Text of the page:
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How colour affects well-being in the workplace

Colour your workplace healthy – How colour affects well-being in the workplace

It may surprise you how much impact colour has on well-being in the workplace, influencing both mood and productivity. Workplace design company Evoke Projects looks at how colour affects well-being, with advice on using colour effectively within your office fit-out.

Colour and well-being

Colour is very powerful, with the potential to change the way we feel on any day in any space. There are even medically reviewed articles written about colour psychology. See e.g. How Colors Impact Moods, Feelings, and Behaviors by Kendra Cherry.1 She writes that certain colours have been associated with physiological changes, including increased blood pressure, increased metabolism and eyestrain.

  • Cherry also refers to the practice of “colorology” as a holistic or alternative treatment.2
  • Red is used to stimulate the body and mind and to increase circulation.
  • Yellow is thought to stimulate the nerves and purify the body.
  • Orange is used to heal the lungs and to increase energy levels.
  • Blue is believed to soothe illnesses and treat pain.
  • Indigo shades are thought to alleviate skin problems.

Typical colour associations

Colours have associated moods, but it’s important to add a contextual background. For example, cultural differences, brand association, personal preferences, lighting and fashion may all impact somebody’s reaction to a colour within the office design. It’s important to know your audience when designing with colour.

In general, bright colours lift the mood, while neutrals are calming and relaxing. Nature-inspired colours, such as blues, greens and browns, evoke feelings of well-being and tranquility.

  • Red and Orange: Warm, exciting, attention grabbing, but can be overwhelming.
  • Blue: Calming, relaxing, trust, natural, aids concentration, but can be cold.
  • Yellow: Energetic, happy, stimulating, collaborative, but can be tiring.
  • Green: Natural, balance, calming, good for focus and well-being.
  • Brown: Reliability, stability, natural.
  • Purple: Luxury, creativity, elegance.
  • White: Simple, clean but can be cold.
  • Black: Sophisticated, formal, but can be depressing.
  • Neutrals: Calming, minimalist, relaxing.

Tones (e.g. warmer or lighter tones) will reduce the negative impact of a colour. Colours that evoke strong emotions can be used as an accent colour rather than on whole walls.

Productivity

Within activity based work zones, use colour throughout your office fit-out to suit the activity. If people feel that the colour around them suits what they are trying to achieve, they will feel more positive. Their well-being in the workplace will be enhanced.

Brighter colours will suit breakout zones, while muted colours are better in focused work areas. Corporate brand colours promote a sense of teamwork and identity to boost productivity.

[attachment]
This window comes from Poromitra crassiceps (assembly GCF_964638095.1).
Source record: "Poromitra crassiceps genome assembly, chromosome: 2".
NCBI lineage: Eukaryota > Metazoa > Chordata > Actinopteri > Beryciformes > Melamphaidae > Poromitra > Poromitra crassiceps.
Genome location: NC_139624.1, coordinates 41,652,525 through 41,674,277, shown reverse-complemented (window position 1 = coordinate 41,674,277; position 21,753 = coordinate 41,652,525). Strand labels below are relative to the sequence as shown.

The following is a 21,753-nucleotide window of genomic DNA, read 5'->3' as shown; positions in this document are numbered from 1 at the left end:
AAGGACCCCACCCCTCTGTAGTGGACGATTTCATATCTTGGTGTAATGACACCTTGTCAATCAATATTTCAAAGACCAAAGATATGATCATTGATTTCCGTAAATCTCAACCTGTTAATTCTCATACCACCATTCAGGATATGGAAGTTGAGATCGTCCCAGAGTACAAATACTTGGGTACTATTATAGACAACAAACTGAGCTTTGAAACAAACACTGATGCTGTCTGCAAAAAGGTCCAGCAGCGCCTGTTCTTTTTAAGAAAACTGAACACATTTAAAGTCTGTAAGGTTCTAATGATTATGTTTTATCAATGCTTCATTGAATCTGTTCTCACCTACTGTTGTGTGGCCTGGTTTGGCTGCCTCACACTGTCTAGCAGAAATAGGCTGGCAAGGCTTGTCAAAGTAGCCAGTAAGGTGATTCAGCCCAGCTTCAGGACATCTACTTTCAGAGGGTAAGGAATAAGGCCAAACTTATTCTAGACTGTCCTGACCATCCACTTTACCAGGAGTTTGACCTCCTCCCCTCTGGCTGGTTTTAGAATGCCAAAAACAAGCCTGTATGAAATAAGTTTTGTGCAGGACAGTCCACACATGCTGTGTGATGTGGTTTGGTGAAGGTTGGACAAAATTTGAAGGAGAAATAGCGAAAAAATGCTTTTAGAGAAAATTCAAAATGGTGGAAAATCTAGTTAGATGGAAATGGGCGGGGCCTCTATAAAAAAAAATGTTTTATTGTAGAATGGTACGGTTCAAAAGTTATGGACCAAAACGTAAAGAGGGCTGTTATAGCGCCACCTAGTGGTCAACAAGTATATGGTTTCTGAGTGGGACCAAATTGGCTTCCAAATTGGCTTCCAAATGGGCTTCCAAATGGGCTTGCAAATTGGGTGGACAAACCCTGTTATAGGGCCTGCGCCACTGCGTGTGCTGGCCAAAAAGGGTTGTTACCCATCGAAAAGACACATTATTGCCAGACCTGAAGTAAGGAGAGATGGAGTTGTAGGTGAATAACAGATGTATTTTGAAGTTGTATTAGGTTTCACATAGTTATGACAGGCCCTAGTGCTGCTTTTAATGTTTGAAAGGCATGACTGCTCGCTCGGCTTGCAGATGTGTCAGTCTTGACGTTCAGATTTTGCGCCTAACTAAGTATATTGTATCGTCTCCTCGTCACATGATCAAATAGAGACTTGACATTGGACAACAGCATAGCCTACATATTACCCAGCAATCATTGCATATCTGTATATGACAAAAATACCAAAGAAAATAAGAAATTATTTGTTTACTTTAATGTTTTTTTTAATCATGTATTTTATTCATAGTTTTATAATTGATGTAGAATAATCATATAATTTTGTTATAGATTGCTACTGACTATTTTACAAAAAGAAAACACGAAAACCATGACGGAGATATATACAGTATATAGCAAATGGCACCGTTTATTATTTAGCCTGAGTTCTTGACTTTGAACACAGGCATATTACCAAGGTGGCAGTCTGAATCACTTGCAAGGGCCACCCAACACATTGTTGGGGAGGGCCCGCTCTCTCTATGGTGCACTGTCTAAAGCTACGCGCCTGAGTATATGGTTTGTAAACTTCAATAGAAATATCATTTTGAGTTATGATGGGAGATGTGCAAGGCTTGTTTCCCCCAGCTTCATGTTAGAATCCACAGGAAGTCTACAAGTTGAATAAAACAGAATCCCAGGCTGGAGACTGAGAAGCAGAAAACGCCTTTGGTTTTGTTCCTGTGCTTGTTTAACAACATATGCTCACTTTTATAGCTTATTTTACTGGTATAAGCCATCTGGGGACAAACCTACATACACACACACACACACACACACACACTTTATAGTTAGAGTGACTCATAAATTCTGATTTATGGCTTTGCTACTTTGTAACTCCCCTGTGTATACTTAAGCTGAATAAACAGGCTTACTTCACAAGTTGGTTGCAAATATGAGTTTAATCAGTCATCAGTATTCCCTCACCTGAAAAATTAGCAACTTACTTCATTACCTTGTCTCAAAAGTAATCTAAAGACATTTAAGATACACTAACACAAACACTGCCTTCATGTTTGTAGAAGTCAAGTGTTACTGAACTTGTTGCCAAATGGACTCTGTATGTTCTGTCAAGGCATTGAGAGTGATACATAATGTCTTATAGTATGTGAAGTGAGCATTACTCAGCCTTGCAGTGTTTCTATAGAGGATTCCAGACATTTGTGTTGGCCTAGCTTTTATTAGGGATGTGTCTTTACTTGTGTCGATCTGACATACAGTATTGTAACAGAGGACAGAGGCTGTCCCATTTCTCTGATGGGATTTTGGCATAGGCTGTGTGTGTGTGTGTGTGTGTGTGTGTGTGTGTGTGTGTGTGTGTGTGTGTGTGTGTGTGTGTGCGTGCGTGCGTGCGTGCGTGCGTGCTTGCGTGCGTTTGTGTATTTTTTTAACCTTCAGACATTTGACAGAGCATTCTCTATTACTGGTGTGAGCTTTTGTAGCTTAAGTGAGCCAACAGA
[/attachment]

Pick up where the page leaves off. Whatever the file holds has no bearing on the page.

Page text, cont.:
Natural light maximises well-being at work

Let’s not forget Mother Nature’s own colour – natural light. Natural light influences the perception of any colour, warming with sunlight rays and lighting up a drab interior. Natural light also regulates circadian rhythms, improving sleep quality and overall health.

Natural light is an important component of biophilic design. Biophilia means “love of living things”, and biophilic elements in the office design promote wellness and boost mental health. Nature-inspired colours, such as blue, green and brown, are on the biophilic colour spectrum and influence the subconscious mind with their link to sea, sky, plants, trees and earth.

Artificial lighting

Lighting affects colour ‘temperature’ depending on the Kelvin (K) rating of a light globe or device. The lower the K, the warmer the tone.

  • Soft White (2700K-3000K) is cosy, with warm, yellow tones.
  • Warm White (3000-4000K) is warm and welcoming.
  • Bright White (4000-5000K) is a bright, neutral white.
  • Daylight (5000K-6500K) has cool, blue white tones.

Work spaces will benefit from 3500-4500K lighting (or higher for close task areas where bright light is needed), while breakout zones will be more welcoming with warm white.

Think outside the walls (or inside the walls!)

There is so much more potential for using colour within your office fit-out than just the walls. Ceiling tiles, screen dividers, stair rails, door handles, office furniture, lounge style furniture, rugs, cushions, ottomans, artwork, plants, light fittings… Even if you choose a primarily neutral colour in one zone, a pop of a brighter colour will provide visual stimulation without overwhelming a space.

To discuss the best use of colour within your workplace design and fit-out, please call Evoke Projects on 1300 720 692.

  1. https://www.verywellmind.com/color-psychology-2795824
  2. Azeemi STY, Rafiq HM, Ismail I, Kazmi SR, Azeemi A. The mechanistic basis of chromotherapy: Current knowledge and future perspectives. Complement Ther Med. 2019;46:217-222. doi:10.1016/j.ctim.2019.08.025

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